“Older Minis had a round plastic cap on the bottom. Twisting it off would give easy access to the computer’s two RAM slots, and enterprising techies with a screwdriver and a little know-how could lift out the rest of the parts and perform further upgrades… The 2014 Mini still has the plastic hatch on the bottom, but it no longer twists off… now instead of seeing the Mini’s guts you see yet another metal shield, held in place with Torx Security screws. Remove that shield, and after you pull the entire motherboard out and flip it over you’ll finally see that the new Mac Mini’s RAM is soldered directly to the motherboard. It’s no longer user-upgradeable, so make sure you order all the RAM you need when you buy the computer in the first place.”
This continues the generally anti-consumer trend Apple has firmly established in their other products (iPhones, MacBook Pros, et al). The removal of easy access to customer-upgradeable parts is especially relevant to small businesses: unless your organisation is flush with cash, can afford to replace computers outright or can tolerate multi-week outages while your faulty Mac mini is sitting at an Apple service centre, there is little reason to consider the mini in its present incarnation.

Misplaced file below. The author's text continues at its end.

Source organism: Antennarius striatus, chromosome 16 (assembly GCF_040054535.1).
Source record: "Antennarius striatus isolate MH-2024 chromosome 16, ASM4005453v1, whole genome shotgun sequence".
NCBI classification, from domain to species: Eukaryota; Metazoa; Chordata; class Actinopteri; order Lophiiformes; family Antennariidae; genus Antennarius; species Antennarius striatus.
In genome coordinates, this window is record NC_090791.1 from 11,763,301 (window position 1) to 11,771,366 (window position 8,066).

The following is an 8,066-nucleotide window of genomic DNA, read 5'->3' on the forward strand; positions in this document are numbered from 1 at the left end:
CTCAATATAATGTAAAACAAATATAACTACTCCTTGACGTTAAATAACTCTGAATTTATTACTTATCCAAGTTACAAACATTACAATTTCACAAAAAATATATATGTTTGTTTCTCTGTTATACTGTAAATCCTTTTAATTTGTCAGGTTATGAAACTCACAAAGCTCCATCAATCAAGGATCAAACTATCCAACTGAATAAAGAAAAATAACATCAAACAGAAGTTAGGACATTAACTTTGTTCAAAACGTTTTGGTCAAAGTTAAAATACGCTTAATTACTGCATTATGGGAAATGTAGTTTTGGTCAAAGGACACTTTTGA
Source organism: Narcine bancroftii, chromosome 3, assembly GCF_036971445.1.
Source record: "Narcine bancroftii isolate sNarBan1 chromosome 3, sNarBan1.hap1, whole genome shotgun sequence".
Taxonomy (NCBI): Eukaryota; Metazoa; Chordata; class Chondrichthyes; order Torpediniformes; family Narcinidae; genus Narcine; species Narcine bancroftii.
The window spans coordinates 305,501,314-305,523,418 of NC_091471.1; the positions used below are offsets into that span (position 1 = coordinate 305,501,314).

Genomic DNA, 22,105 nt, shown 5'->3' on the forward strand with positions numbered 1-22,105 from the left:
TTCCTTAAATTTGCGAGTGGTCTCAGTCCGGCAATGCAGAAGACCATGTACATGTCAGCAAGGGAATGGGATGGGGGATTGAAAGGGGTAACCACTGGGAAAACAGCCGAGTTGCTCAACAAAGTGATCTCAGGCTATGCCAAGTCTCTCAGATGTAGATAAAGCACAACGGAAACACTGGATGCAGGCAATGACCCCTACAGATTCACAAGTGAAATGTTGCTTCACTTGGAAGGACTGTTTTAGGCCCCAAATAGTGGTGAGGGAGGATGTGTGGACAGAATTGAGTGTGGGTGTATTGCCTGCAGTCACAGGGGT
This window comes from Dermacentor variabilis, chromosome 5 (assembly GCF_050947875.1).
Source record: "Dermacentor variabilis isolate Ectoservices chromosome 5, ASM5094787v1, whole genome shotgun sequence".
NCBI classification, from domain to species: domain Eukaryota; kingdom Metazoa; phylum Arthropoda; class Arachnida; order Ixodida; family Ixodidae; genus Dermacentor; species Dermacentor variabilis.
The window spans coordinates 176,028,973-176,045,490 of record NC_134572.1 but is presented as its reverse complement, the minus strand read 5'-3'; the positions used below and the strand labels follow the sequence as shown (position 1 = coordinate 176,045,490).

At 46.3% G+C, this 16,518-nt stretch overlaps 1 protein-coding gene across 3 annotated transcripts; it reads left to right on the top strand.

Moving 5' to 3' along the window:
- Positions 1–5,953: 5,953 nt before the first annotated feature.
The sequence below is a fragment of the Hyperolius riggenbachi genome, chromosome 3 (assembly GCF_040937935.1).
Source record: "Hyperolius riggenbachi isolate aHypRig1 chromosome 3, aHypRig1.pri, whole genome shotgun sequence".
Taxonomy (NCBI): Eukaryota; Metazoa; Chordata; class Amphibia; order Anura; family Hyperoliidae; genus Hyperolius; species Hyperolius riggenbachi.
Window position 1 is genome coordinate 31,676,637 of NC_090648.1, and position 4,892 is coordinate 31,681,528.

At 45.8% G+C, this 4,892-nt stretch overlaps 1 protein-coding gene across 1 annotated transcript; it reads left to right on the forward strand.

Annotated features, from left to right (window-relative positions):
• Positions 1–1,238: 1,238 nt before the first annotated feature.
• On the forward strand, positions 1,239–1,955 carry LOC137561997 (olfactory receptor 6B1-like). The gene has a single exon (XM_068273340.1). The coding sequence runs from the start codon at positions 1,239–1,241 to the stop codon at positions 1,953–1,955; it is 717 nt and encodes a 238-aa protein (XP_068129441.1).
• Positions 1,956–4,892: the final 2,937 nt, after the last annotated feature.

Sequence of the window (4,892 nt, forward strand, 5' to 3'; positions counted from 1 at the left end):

If you’re not bound to Apple OS X for any mission-critical applications, then the Intel NUC running Ubuntu makes a more attractive proposition at an even more compact size – which we’ll be covering in a future post or two:
After reading Nicholas Nethercote’s blog post about using Firefox for one-to-one video calling, I thought I’d try this myself. Note that contrary to what he’s written, the feature (known as “Firefox Hello”) remains in beta as of Firefox 33 being officially released.
The feature is incredibly simple to try out, and seems to “just work”. First, install and run Firefox 34 Beta. Next, locate the “Firefox Hello” feature under the menu:
Firefox will generate a link: simply copy and send this to the remote recipient (who must also be running Firefox Beta):
When they click on the link, you’ll see a notification in Firefox of an incoming call:
Simply click to accept, and hey presto:
You can pop out and expand the call window if needed:
To summarise: no setup needed, point-to-point calling without having to sign up and into a third-party privacy-invading service, and an existing installed base of millions of people. Exciting stuff.